Hackers exploited a Level Finance smart contract vulnerability to drain 214,000 LVL tokens from the decentralized exchange and swapped them for 3,345 BNB, worth approximately $1,100,000.
While Level Finance said the attack did not affect its liquidity pool and the DAO treasury, and the exploit was isolated from all other contracts, the LVL token lost roughly 50% of its value immediately after the attack was made known.
The company has promised to provide updates on the situation as soon as the investigation reveals more. The DAO has since released a proposal asking for votes on how the community should handle the 214K LVL tokens added to circulation by the attack.
Blockchain security and data analytics company PeckShield explained that the breached smart contract, ‘LevelReferralControllerV2,’ had a logic bug in the claimMultiple function that allows users to repeatedly claim referral rewards within the same epoch (period of time).
Bug in the contract’s code (PeckShield)
Smart contract auditor BlockSec has reached the same conclusion, adding that the hacker has attempted to exploit the flaw several times since last week and failed.
“Specifically, the claim reward was determined by the tier of referral and reward points, hence the attacker made the following preparation: 1) creating and setting many referrals; 2) using flashloan to perform dozens of swap (the reward was updated in the postSwap function),” explained BlockSec on Twitter.
The attacker created multiple referral accounts to maximize the rewards they could obtain by exploiting the smart contract bug.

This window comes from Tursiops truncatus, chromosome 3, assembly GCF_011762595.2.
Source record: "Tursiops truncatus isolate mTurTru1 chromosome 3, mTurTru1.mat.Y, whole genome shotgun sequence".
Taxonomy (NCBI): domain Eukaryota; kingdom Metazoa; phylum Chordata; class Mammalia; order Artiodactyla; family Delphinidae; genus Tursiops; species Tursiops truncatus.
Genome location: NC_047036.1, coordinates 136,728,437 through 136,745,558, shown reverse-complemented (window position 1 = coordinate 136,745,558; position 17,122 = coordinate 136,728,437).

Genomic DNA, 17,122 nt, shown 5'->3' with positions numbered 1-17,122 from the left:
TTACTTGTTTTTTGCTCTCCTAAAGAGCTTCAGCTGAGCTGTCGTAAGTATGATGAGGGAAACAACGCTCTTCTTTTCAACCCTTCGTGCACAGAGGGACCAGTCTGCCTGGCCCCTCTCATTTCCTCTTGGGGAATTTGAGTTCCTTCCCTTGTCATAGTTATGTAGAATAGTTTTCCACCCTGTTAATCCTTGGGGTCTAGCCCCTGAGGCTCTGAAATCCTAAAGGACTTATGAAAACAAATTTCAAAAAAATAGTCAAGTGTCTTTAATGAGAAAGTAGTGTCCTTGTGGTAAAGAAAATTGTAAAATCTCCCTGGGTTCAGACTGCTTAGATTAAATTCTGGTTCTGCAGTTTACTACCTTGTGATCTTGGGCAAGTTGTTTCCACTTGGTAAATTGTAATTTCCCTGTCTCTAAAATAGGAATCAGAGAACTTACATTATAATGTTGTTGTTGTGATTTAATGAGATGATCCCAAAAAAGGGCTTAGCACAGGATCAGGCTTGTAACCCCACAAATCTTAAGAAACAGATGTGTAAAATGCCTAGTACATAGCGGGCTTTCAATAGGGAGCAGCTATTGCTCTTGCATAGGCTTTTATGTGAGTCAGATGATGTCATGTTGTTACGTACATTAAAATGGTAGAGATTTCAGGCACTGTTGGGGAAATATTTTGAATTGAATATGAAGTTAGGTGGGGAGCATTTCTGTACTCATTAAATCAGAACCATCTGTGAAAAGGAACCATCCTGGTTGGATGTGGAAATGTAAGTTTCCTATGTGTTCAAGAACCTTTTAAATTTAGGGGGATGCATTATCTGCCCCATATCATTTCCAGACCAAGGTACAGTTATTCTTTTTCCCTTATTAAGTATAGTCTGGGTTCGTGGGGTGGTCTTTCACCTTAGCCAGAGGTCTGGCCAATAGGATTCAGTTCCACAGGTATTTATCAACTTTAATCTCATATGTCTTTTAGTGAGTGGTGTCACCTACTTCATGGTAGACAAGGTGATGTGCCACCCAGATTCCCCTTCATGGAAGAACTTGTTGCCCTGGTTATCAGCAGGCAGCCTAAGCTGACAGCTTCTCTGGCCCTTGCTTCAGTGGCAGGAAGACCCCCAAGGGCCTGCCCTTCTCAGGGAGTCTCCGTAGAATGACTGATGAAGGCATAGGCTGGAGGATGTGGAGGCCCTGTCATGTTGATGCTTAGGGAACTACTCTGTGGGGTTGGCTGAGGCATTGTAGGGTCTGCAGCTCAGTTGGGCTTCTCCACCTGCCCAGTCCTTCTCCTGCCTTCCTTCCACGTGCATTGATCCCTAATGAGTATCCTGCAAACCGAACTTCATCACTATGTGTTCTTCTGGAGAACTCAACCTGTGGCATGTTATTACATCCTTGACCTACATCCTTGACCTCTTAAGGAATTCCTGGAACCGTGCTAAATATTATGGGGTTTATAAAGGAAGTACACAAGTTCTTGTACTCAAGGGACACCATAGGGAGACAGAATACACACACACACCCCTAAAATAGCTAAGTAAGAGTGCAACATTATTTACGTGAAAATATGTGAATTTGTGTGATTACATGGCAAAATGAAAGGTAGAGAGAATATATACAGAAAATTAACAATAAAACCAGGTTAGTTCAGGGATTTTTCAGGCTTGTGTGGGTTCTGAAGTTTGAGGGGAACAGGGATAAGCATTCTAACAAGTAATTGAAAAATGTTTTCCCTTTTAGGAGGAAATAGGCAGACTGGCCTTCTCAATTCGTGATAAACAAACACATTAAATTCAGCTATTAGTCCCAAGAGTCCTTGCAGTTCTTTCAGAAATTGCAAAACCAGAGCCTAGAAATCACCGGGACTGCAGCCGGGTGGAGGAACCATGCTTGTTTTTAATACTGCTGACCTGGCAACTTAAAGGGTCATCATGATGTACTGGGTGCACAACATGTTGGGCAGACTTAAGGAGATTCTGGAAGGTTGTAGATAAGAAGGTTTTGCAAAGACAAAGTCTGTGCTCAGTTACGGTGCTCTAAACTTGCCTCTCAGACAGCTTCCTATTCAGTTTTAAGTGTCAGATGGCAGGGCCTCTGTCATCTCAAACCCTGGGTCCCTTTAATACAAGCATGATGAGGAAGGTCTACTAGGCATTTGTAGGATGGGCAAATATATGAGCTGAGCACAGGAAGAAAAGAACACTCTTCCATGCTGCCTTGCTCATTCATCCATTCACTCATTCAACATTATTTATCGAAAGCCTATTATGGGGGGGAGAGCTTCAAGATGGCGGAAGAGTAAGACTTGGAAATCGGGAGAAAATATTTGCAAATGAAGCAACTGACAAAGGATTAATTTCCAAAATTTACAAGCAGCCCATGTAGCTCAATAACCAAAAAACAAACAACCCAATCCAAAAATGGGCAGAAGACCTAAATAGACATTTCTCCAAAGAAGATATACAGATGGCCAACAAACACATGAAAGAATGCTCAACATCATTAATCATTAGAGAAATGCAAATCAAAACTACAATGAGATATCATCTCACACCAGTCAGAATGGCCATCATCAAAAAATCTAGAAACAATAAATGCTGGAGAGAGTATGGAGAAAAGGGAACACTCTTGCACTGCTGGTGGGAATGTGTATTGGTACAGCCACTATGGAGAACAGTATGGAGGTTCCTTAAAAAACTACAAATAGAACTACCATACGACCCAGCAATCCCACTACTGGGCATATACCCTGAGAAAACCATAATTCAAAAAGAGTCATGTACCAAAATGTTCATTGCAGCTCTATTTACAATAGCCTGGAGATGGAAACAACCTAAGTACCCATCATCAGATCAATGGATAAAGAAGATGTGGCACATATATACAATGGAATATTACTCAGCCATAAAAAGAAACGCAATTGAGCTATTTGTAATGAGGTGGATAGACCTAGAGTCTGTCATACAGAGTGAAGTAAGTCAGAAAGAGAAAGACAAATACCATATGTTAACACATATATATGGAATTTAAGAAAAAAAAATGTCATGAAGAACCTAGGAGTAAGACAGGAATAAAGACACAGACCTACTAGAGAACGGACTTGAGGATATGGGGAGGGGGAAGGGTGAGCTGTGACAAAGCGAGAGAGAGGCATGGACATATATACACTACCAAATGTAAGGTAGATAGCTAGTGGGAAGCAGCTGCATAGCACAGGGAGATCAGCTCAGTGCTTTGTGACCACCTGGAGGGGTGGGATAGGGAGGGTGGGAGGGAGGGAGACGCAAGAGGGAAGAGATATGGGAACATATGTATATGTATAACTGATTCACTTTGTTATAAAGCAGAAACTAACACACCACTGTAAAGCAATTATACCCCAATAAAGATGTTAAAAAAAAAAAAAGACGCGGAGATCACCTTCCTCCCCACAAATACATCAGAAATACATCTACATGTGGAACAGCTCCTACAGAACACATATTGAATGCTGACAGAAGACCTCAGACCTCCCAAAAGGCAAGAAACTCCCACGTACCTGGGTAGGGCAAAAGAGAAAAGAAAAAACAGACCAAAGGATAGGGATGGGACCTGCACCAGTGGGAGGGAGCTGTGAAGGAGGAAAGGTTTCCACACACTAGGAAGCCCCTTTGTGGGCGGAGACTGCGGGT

Flashloans (single-transaction borrow and return) were used to amplify the referral rewards further, allowing the attacker to perform dozens of swaps from one token to another, getting a reward for the action every time.
Eventually, the attacker carried out the correct steps yesterday and launched the hack that made them $1.1 million.
Audited does not mean secure
Although Level Finance did its best to protect assets by ordering two audits from independent firms, the hacker still found a way to exploit the code to steal money using missed bugs.
However, while Level Finance was audited twice in 2023, it is unclear if the vulnerable function was audited or added afterwards.
Security audits are neither bulletproof nor should they be treated as an assurance of safety and security as we’ve seen multiple times in the past.
Last week, DEX Merlin was compromised due to a “major fault in the structural integrity and controls of the platform,” losing $1.82 million that rogue insiders drained from its liquidity pool. This occurred mere days after DEX Merlin announced a successful audit by blockchain security firm CertiK.
Last year, decentralized music platform Audius lost $6 million worth of tokens after an attacker exploited a flaw in a system that had undergone two in-depth security assessments from separate auditors since it was introduced.
- Wannabetech1 – 2 days ago
So much for “security audits”.